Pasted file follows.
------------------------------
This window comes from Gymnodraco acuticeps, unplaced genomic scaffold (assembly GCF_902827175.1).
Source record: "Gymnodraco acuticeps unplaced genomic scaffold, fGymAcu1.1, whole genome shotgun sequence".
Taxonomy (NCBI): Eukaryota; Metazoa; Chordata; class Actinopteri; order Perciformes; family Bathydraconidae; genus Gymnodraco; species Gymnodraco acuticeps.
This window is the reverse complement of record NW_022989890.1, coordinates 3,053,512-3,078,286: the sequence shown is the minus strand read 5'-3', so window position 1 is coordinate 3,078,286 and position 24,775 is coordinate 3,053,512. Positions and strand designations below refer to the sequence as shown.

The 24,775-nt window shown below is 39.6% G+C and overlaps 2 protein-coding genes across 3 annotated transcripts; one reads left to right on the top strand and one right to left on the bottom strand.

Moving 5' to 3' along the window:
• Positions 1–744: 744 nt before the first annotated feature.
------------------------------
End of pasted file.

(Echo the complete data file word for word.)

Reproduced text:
This window comes from Gymnodraco acuticeps, unplaced genomic scaffold (assembly GCF_902827175.1).
Source record: "Gymnodraco acuticeps unplaced genomic scaffold, fGymAcu1.1, whole genome shotgun sequence".
Taxonomy (NCBI): Eukaryota; Metazoa; Chordata; class Actinopteri; order Perciformes; family Bathydraconidae; genus Gymnodraco; species Gymnodraco acuticeps.
This window is the reverse complement of record NW_022989890.1, coordinates 3,053,512-3,078,286: the sequence shown is the minus strand read 5'-3', so window position 1 is coordinate 3,078,286 and position 24,775 is coordinate 3,053,512. Positions and strand designations below refer to the sequence as shown.

The 24,775-nt window shown below is 39.6% G+C and overlaps 2 protein-coding genes across 3 annotated transcripts; one reads left to right on the top strand and one right to left on the bottom strand.

Moving 5' to 3' along the window:
• Positions 1–744: 744 nt before the first annotated feature.